Despite the insistence of multi-billion dollar ad campaigns from the coal industry, “clean coal” simply does not exist.
Even when scrubbers are installed to filter air pollution from coal-fired power plants, the mercury, selenium, and other toxic heavy metals released by coal combustion have to go somewhere. Sadly, too much pollution is ending up in America’s rivers and groundwater.
This week, the New York Times’ excellent series "Toxic Waters" takes a look at the dangers of shifting coal pollution from air to water.
The story focuses on Allegheny Energy’s Hatfield’s Ferry plant in Masontown, PA.
After years of violating permitted air emissions limits, Allegheny Energy finally installed scrubbers to reduce air pollution at the Hatfield’s Ferry plant. Unfortunately, contaminated wastewater from the scrubbers now ends up the Monongahela River, the drinking water source for more than 90,000 people.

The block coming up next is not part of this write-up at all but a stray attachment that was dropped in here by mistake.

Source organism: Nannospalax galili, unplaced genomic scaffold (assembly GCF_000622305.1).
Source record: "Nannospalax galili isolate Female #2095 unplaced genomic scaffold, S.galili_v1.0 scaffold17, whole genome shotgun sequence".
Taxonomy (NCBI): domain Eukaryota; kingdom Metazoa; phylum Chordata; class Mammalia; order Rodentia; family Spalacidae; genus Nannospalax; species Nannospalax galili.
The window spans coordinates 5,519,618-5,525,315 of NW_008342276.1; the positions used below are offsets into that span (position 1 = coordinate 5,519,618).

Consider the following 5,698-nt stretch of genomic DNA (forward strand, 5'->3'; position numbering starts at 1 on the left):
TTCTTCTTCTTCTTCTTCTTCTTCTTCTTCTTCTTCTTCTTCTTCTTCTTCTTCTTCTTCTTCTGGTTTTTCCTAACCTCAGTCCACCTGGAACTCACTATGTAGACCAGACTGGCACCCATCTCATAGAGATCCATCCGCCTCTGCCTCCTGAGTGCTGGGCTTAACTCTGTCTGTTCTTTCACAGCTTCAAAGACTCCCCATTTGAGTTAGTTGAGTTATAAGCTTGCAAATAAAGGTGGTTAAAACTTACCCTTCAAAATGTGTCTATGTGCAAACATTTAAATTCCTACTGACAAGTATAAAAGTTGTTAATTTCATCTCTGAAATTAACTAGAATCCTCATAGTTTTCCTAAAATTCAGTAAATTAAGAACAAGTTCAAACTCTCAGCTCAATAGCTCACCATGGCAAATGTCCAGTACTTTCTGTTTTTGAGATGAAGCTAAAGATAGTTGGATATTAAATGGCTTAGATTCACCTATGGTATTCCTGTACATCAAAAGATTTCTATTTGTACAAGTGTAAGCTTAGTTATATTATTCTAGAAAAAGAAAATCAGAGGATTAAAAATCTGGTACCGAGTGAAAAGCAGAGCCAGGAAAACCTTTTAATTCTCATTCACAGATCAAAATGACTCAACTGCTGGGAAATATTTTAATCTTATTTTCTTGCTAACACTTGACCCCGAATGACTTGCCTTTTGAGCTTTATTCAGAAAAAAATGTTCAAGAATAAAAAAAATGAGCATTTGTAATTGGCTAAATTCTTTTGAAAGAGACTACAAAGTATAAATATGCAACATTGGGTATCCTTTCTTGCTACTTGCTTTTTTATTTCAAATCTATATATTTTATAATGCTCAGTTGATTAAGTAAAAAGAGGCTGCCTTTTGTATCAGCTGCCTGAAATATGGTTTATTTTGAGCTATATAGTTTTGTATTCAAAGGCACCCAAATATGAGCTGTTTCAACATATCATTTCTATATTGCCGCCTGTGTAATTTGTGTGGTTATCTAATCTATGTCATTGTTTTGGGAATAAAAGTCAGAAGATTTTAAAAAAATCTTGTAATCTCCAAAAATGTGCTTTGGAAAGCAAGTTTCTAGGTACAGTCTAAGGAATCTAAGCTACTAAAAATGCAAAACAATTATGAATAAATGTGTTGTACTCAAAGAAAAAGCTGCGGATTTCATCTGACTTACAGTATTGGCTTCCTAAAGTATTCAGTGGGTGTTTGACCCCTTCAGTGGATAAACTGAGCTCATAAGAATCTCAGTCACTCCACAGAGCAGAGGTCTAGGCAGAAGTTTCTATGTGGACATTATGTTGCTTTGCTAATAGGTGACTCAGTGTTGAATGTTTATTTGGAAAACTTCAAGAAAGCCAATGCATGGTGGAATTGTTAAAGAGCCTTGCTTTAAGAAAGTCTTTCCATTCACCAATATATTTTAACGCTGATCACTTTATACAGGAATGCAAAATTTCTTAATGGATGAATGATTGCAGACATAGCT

This March, Earthjustice attorney Abigail Dillen filed papers opposing the water permit issued by the Pennsylvania Department of Environmental Protection.
“It’s really important to set a precedent that tells power plants that they need to genuinely clean up pollution, rather than just shift it from the air to the water,” Dillen told The Times.
The Environmental Protection Agency has vowed to crack down but is not planning to set critically needed national standards for several years. In the meantime, coal-fired power plants around the country are escaping compliance with the Clean Water Act—putting communities and waterways at risk.
Read the full story here.